.archer.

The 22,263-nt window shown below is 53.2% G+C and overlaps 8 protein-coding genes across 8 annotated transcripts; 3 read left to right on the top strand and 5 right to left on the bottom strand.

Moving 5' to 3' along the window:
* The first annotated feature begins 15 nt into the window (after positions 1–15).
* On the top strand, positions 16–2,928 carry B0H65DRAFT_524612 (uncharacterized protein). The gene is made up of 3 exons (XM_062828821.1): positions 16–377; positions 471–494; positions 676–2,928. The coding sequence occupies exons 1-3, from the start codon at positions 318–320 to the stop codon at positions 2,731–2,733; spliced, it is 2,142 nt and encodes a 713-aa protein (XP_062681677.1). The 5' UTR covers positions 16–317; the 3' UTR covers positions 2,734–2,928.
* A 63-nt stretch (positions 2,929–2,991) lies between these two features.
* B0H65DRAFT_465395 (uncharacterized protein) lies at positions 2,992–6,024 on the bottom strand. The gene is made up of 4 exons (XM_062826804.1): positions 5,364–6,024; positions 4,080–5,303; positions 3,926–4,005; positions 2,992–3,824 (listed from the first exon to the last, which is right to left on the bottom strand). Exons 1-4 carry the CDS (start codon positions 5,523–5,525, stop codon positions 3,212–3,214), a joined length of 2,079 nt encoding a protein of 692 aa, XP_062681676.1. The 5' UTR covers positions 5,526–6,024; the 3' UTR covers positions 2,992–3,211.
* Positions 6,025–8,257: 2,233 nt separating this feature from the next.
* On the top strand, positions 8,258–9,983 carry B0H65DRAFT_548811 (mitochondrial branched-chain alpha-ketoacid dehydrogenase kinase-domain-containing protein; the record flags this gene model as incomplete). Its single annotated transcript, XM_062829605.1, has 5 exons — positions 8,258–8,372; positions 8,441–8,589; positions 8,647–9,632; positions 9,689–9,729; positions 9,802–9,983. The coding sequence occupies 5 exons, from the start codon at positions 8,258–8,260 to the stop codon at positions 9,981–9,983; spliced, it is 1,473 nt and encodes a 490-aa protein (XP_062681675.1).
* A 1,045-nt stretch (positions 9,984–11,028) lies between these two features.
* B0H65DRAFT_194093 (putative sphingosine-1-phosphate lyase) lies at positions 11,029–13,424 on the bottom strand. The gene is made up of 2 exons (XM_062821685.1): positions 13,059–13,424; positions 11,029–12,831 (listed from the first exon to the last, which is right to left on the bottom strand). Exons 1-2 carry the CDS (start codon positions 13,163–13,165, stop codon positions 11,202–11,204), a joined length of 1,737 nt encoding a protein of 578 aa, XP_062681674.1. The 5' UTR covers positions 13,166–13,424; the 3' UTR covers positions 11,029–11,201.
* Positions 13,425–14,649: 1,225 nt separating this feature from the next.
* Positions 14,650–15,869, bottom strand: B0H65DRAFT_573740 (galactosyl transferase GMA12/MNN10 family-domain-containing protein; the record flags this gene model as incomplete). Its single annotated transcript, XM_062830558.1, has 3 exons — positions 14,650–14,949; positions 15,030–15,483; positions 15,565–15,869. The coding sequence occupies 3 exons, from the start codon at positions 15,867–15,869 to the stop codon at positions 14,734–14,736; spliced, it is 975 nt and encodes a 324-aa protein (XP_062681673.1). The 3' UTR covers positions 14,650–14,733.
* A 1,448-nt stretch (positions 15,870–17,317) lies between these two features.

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33. When he spoke thus to Croesus, Croesus did not confer any favour on him, and holding him in no account, dismissed him; since he considered him a very ignorant man, because he overlooked present prosperity, and bade men look to the end of every thing. 34. After the departure of Solon, the indignation of the gods fell heavy upon Croesus, probably because he thought himself the most happy of all men. A dream soon after visited him while sleeping, which pointed out to him the truth of the misfortunes that were about to befal him in the person of one of his sons. For Croesus had two sons, of whom one was grievously afflicted, for he was dumb ; but the other, whose name was Atys, far surpassed all the young men of his age. Now the dream intimated to Croesus that he would lose this Atys by a wound inflicted by the point of an iron weapon; he, when he awoke, and had considered the matter with himself, dreading the dream, provided a wife for his son ; and though he was accustomed to command the Lydian troops, he did not ever after send him out on that business; and causing all spears, lances, and such other weapons as men use in war, to be removed from the men's apartments, he had them laid up in private chambers, that none of them being suspended might fall upon his son. 35. While Croesus was engaged with the nuptials of his son, a man oppressed by misfortune, and whose hands were polluted, a Phrygian by birth, and of royal family, arrived at Sardis. This man, having come to the palace of Croesus, sought permission to obtain purification according to the custom of the country. Croesus purified him:—(now the manner of expiation is nearly the same among the Lydians and the Greeks :) and when he had performed the usual ceremonies, Croesus inquired whence he came, and who he was ; speaking to him as follows: “Stranger, who art thou, and from what part of Phrygia hast thou come as a suppliant to my hearth 2 and what man or woman hast thou slain ** The stranger answered, “Sire, I am the son of Gordius, son of Midas, and am called Adrastus: having unwittingly slain my own brother, and being banished by my father and deprived of every thing, I am come hither.” Croesus answered as follows: “You are born of parents who are our friends, and you are come to friends, among whom, if you will stay, you shall want nothing ; and by bearing your misfortune as lightly as posorder that the seasons arriving at the proper time may agree, the intercalary months will be thirty-five more in the seventy years, and the days of these months will be one thousand and fifty. Yet in all this number of twenty-six thousand two hundred and fifty days, that compose these seventy years, one day produces nothing exactly the same as another. Thus, then, O Croesus, man is altogether the sport of fortune. You appear to me to be master of immense treasures, and king of many nations; but as relates to what you inquire of me, I cannot say, till I hear you have ended your life happily. For the richest of men is not more happy than he that has a sufficiency for a day, unless good fortune attend him to the grave, so that he ends his life in happiness. Many men, who abound